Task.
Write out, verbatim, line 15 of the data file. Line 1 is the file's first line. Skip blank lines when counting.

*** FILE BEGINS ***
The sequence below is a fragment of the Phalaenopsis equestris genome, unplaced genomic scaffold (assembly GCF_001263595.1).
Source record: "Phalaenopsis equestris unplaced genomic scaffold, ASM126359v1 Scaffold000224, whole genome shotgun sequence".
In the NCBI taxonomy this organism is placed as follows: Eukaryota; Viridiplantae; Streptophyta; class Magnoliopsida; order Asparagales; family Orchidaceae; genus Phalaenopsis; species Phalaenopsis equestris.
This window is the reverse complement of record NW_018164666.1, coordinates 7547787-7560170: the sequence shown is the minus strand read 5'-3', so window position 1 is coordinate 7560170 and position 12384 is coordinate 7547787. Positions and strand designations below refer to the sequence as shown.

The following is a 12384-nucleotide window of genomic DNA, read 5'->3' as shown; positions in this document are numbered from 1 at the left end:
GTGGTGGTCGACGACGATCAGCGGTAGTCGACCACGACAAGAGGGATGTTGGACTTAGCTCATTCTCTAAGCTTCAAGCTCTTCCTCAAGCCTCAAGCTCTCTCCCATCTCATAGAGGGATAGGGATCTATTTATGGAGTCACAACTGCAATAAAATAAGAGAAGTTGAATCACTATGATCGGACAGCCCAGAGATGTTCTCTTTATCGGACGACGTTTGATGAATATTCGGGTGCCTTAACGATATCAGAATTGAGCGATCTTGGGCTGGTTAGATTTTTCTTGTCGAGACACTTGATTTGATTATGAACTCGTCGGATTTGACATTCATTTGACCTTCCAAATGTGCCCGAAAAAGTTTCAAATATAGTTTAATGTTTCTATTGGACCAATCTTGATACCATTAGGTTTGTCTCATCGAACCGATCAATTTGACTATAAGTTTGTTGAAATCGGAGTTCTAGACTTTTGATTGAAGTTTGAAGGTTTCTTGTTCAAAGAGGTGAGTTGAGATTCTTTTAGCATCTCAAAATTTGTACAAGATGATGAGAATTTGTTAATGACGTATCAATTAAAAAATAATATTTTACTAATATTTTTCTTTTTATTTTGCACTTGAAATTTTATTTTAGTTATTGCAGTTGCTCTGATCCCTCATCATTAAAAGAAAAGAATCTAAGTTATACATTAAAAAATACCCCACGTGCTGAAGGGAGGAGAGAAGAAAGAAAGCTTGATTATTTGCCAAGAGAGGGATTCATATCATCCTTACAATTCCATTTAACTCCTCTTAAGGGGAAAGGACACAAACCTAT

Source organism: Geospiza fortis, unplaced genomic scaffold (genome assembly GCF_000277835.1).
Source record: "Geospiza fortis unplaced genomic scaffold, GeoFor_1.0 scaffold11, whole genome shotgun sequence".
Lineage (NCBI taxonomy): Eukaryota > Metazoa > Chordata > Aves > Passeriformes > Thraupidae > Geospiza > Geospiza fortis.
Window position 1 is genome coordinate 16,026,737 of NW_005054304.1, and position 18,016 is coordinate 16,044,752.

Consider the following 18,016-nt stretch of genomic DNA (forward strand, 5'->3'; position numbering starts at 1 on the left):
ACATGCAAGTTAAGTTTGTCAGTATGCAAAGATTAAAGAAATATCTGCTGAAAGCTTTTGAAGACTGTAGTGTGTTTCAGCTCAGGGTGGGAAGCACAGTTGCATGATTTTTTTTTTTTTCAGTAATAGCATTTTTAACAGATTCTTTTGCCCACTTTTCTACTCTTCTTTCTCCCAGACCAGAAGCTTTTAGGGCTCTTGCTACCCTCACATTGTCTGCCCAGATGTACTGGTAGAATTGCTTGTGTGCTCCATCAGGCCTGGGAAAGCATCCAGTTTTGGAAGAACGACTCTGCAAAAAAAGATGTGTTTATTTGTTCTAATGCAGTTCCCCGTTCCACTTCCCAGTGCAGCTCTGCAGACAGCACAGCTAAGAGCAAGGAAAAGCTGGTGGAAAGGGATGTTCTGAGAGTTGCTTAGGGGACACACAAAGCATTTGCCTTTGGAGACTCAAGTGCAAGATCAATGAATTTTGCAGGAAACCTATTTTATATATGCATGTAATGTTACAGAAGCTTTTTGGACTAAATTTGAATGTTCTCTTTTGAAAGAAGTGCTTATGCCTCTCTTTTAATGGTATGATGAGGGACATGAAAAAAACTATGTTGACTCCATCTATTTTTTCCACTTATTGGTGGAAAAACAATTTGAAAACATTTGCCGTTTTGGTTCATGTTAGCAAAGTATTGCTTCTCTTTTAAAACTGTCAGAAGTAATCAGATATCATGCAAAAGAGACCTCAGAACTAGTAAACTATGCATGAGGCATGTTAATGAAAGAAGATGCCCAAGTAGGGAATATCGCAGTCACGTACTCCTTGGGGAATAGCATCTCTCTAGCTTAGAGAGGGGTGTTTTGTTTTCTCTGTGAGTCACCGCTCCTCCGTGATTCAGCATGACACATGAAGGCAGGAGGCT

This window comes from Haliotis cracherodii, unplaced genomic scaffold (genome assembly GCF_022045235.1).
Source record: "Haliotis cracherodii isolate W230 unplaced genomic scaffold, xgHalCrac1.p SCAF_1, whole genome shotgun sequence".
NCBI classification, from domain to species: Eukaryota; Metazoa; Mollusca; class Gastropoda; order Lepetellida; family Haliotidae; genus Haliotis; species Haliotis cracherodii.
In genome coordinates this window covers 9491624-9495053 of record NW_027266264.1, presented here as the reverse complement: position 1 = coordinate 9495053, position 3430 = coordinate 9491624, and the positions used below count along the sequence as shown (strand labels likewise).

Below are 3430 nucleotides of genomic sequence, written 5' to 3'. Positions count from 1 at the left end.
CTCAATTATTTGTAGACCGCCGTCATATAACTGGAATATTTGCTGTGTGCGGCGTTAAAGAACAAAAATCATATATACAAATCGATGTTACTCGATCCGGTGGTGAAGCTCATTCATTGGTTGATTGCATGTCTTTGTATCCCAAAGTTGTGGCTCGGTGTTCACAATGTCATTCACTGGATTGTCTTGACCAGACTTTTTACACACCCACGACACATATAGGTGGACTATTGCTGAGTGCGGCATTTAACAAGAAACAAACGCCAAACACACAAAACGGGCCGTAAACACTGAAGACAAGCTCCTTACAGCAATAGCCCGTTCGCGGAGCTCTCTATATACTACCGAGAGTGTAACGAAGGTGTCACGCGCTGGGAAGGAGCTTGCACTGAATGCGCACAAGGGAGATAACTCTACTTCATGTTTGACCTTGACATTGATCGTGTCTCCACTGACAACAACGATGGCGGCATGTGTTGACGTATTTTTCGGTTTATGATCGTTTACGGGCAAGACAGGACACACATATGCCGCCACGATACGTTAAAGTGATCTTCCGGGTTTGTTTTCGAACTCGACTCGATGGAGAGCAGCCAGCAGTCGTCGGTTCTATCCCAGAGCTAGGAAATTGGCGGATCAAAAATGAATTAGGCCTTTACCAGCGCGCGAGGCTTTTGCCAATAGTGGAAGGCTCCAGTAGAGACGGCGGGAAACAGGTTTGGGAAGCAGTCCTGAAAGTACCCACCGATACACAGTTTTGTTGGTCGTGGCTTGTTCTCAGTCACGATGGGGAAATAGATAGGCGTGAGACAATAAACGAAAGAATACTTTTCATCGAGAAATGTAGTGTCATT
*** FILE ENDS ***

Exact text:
NCBI classification, from domain to species: Eukaryota; Metazoa; Mollusca; class Gastropoda; order Lepetellida; family Haliotidae; genus Haliotis; species Haliotis cracherodii.